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Can Tweeting Help Your Teaching?


Twitter won't change your life, but it might make your job more fun and a little easier



So, what are you doing? If you’re one of the 3 million people on Twitter, you are likely inclined to tell whoever cares right now, in 140 characters or fewer (or, about the length of this paragraph).

Twitter, on the small chance that you don’t know, is the free micro-blogging service that enables users to post short messages, or Tweets, that are delivered to friends, enemies, family, colleagues -- anyone who has subscribed. These are your followers. You may have one, several, or, if you’re Ashton Kutcher, 2 million.

With its enormous popularity, Twitter has invited dopey hyperbole (Time magazine went all in with a recent cover story) and snide cracks (“Who cares that I just ate a tasty corned beef sandwich?”)

But before you write off Twitter as just the latest social media “fad,” take a look at how some clever educators are using it to enrich their classrooms and even forge informal professional networks. (As with any new technology, especially social networks, educators should first find out if their school or district has a policy or guidelines on Twitter before proceeding.)

Christopher Bergeron, a district-level technical coordinator in New Hampshire, says,  “Some teachers are more open to collaboration and networking. Those who value personal networks are more excited about the technology even if they are not overly tech-savvy.”

It may be particularly attractive to newer teachers, who are often in search of mentoring and coaching and are likely more comfortable being part of online communities.

By following other educators’ tweets, teachers can keep up with the latest trends, news, and happenings in education, as well as communicate with fellow educators.

"Twitter,” Bergeron says, “is like the ticker at the bottom of CNN -- only a ticker populated with information about those people or things you care about, want to learn from, or want to know about.”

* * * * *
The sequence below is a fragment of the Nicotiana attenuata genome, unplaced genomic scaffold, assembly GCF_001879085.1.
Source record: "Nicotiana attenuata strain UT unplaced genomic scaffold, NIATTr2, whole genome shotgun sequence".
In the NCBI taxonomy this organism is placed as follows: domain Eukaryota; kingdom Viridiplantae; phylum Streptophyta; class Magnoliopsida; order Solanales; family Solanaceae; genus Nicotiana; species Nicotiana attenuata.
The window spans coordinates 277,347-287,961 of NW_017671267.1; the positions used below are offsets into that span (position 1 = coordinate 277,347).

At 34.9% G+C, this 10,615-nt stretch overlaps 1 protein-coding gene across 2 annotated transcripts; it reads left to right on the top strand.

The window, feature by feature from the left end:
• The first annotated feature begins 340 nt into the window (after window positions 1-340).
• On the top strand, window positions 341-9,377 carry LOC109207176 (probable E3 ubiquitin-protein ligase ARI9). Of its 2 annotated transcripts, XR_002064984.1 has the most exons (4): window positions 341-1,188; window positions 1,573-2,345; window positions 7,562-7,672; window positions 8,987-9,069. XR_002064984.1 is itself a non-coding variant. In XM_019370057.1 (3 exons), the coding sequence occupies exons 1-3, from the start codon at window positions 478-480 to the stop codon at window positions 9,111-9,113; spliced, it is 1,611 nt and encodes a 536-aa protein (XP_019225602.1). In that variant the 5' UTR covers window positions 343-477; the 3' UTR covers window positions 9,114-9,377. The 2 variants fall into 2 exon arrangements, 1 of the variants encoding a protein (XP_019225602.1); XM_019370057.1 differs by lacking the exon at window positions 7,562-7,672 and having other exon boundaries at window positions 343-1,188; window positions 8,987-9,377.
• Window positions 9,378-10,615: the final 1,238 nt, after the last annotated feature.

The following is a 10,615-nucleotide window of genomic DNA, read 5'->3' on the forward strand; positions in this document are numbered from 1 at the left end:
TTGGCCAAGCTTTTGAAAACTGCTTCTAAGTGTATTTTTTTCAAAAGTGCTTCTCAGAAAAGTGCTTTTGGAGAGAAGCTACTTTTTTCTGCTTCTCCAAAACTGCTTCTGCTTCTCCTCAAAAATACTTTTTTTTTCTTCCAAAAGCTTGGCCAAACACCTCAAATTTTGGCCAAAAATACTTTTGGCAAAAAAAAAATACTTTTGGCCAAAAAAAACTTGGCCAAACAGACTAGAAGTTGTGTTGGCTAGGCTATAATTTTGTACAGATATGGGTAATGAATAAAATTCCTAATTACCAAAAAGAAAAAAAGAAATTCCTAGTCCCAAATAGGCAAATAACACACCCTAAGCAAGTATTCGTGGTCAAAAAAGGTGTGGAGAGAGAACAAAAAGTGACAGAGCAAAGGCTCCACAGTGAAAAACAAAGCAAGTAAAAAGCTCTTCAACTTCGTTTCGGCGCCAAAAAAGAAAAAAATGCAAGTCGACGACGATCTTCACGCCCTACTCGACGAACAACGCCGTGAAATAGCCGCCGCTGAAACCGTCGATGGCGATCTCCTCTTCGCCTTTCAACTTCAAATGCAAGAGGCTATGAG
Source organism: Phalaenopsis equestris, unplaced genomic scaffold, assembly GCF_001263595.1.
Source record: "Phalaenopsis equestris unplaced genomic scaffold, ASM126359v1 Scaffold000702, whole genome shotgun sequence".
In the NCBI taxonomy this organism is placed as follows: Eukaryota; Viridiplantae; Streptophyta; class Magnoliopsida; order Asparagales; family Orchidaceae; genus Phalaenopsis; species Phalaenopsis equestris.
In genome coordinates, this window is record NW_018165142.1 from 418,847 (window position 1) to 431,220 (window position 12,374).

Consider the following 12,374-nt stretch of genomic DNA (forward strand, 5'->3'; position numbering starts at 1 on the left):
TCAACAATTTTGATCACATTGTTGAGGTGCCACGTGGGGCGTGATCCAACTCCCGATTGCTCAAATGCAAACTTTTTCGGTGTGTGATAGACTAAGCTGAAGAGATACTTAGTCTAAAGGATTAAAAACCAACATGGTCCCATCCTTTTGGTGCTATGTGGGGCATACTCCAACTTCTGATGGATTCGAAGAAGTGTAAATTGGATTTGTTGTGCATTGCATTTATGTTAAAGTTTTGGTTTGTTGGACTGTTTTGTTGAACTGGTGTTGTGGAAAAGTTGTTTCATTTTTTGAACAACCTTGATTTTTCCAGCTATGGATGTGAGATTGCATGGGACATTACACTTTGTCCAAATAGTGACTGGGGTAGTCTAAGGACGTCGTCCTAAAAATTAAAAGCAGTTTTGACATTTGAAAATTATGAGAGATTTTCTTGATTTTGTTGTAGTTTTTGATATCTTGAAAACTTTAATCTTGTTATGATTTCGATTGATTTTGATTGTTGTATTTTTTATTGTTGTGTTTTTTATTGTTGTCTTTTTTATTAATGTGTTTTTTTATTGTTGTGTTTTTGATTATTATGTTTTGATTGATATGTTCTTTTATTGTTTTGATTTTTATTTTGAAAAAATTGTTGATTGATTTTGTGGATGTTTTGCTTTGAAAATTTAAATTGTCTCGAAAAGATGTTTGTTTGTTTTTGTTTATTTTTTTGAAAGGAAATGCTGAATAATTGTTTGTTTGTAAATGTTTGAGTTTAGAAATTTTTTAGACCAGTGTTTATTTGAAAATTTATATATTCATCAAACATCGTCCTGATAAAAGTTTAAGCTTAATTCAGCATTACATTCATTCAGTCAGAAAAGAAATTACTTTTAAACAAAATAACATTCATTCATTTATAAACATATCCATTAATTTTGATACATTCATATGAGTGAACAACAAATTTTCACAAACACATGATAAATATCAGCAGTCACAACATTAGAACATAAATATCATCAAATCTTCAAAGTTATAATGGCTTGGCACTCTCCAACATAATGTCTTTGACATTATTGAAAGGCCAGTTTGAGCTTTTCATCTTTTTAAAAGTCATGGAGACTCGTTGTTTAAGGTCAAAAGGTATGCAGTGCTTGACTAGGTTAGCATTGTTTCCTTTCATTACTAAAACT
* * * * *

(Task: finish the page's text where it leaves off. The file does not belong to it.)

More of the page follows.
By using Twitter’s direct message (private message) feature or the @reply function to publicly reply to another's tweet, explains Bergeron, “I am able to learn what my counterparts are working on, what is working, what is not working.”

Inside the classroom, Twitter can be used to review lessons and remind students what is going to be covered in class that day or the next.  Teachers say tweeting a few quick review questions and some good Web sites add depth to their lessons. In turn, students can tweet their own questions and observations.

"Twitter is a great way to keep your students thinking after class,” says Chris O’Neal, an instructional technology coordinator in Charlottesville, VA. “You can tweet a quick provocative question about a social studies lesson, for example, that will keep their brains active.”

But what about the much-ballyhooed decline of the American attention span? Isn’t Twitter just encouraging students to absorb nothing more than superficial, quick bytes of information? Maybe, but educators are finding ways to use Twitter for just the opposite, helping students crystallize thoughts, focus attention, and  make connections that weren’t possible a few years ago.

Teachers like George Mayo in Maryland are enthusiastically employing Twitter to facilitate discussion and collaboration between students in their classrooms and their counterparts in different countries.

Mayo, an eighth-grade English teacher at Silver Spring International Middle School, used Twitter as a platform for a collaborative story written by his students. Using one Twitter account called Many Voices, Mayo invited his students, and students around the world, to add a sentence or two to an ongoing story through Tweets. Soon after, more than 100 students in six different countries had contributed.

“It was fantastic,” says Mayo, “and my students were excited to see kids in as far away as China contribute to the book.”

For the uninitiated, learning how to use Twitter -- at least effectively -- requires a little start-up time. But once you get the hang of it, says O’Neal, Twitter is an easy, time-friendly way of connecting with other educators and engaging your students. Even the most time-strapped educator -- juggling lesson planning, paper grading, and all those other administrative tasks — can commit to reading and writing 140 characters at a time.

“Blogging didn’t really become that widespread among teachers,” says O’Neal, “because, as anyone who has blogged will tell you -- it takes a lot of time and effort, no matter how long you’ve been doing it. Twitter can provide many of the same benefits as other social media but much, much faster.”

“Take an X-ray of your classroom and your teaching,” he advises. “Twitter may be able to help. It’s worth finding out.”



Want to Know More?


For a Twitter primer, try the Twitter Handbook for Teachers 

Twitter May Help Break Down Classroom Isolation.

Nine Great ReasonsWhy Teachers Should Use Twitter.

Twitter for Teachers: A Collaborative Effort to Teach Teachers About Twitter

Check out George Mayo's Many Voices Digital Magazine

Safe Social Networking for Educators: A Guide from the Pennsylvania State Education Association

The Whole World (Wide Web) is Watching: What Educators Should Know about Social Media.

Follow NEA Today on Twitter